Buying a Business – What is the Value of Goodwill for a Buyer?
According to a 2010 study by KPMG entitled, “Intangible Assets and Goodwill,” over 50% of the purchase price of a business is typically allocated to goodwill.
Since the largest part of the purchase price of a profitable small business is usually goodwill, it is important to understand what it is. Essentially, goodwill is the life force of the business. Tangible assets are just “stuff.”
Business value is not built solely on the accumulation of tangible assets, such as equipment and machinery, but also on the intangibles, known as goodwill, that contribute to its profitability. The value of a business is determined by its ability to generate cash flow and the risks associated with consistently producing that cash flow.
Goodwill has a major impact on value because it reduces the risk that a business’ profitability will falter after it changes hands. That goodwill value is simply calculated as the difference between the purchase price of the business and the fair market value of the tangible assets included in the sale.
The following are some examples of factors that can contribute to the goodwill of a company:Reputation
- Brand or trade name recognition
- Websites, Domain names
- Trade Secrets, recipes
- Customer list, Exclusive supplier list
- Copyrights, Trademarks, Patents
- Licenses, permits, regulatory approvals
- Production or order backlog
- Developed Processes
- Proprietary Designs, Proprietary Know-How
- Customized Software Programs
- Step-by-Step Training Systems
- Customized or Proprietary Databases
- Published Articles or Industry Press
- Employee skills and experience
Consider the value of a list of customers that have generated a steady stream of revenue to a commercial landscaping company for many years. This list allows a prospective buyer to view the business as less risky because recurring revenues can realistically be predicted. In addition, the company can continue to build upon that customer list through reputation and word-of-mouth, each of which are components of goodwill. You cannot touch reputation or buy word-of-mouth; they are revenue-generating intangible assets that belong to the company.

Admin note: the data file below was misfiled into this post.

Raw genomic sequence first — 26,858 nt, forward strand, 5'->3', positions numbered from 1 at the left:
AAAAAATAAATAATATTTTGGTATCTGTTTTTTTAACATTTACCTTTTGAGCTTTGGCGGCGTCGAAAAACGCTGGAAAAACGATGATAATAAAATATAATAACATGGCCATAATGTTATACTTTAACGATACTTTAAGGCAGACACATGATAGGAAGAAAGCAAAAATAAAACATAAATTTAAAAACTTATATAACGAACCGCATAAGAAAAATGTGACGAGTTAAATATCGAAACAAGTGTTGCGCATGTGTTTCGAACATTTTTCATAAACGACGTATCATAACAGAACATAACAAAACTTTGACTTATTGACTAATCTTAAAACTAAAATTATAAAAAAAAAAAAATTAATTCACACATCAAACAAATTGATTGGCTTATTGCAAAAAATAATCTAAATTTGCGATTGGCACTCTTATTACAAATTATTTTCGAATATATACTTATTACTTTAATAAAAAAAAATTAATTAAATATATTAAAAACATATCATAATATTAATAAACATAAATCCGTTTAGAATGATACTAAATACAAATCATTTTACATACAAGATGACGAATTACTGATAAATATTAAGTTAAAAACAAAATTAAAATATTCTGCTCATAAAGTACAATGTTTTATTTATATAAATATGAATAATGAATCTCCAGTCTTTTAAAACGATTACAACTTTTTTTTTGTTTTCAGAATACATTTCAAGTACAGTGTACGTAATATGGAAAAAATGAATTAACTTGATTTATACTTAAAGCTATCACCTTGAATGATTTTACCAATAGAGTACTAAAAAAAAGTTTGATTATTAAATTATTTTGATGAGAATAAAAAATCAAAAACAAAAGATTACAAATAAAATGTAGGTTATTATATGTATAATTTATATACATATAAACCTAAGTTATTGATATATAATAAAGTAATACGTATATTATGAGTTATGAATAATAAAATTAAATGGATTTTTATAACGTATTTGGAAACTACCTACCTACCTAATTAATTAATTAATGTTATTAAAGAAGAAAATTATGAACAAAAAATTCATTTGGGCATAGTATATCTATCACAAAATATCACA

Proprietary Databases, Processes, Competitive Advantage
Let’s further consider the value of that same commercial landscape company’s growing database that contains relevant information about future potential customers. Knowledge is power and what you know about your target market gives you an advantage over your competitors. For example, if the database includes email addresses, low-cost online marketing methods can be utilized to tell your story over time and provide helpful tips to your audience on how they can protect their landscapes this season.
What if details of every business interaction, details of every discussion, meeting, or bid are logged into the database? Have details of marketing efforts been tracked and logged? Do you know when the next “warm” call should be made? Processes that capture this intelligence and the effective and innovative use of the information translates to tangible results such as increased website visibility, rising revenues, and increased market share.
A robust database containing proprietary information built by using developed processes that can translate to future profits is more than just a means to communicate with your target audience — it is a long-term resource that cannot be duplicated and adds to the goodwill value of a company.
Name Recognition, Trade Secrets, Trademarks, Branding
Now imagine buying a restaurant if the business name or secret recipes are not included in the sale. If you had to change the name of the business and are not able to use the recipes that made the restaurant a favorite venue for the dining public, would the business continue to generate the same revenue into the future? One would expect that even the savviest gambler would not take that bet.
Here is an example that most people might remember from not too long ago…..the trademark Big Mac Song. The Big Mac secret recipe was branded with a tune that brought in customers by the millions. What about that name? Would the restaurant have the same value if the McDonald’s name was not included? Let’s not forget the golden arches trademark. It, too, brings in hungry travelers and earns big bucks for the business. Those arches are worth more than just the cost of the sign on top of the building. What did Ronald McDonald represent? He was a mascot (trademark) and a figure behind the company’s success for almost 50 years. Recipes, names, advertising jingles, trademarks, branding, are all intangible assets that cannot be touched or replaced like equipment or machinery, but nevertheless, create real value for a company.
Goodwill Translates to Higher Value
These examples help to clearly illustrate the powerful revenue-generating capacity of some intangible assets that make up goodwill. Buyers are usually hesitant to pay too much for goodwill because it is an asset they can’t touch or feel. The effort put into articulating the goodwill in a business and how it impacts its success will likely result in a higher valuation when sold.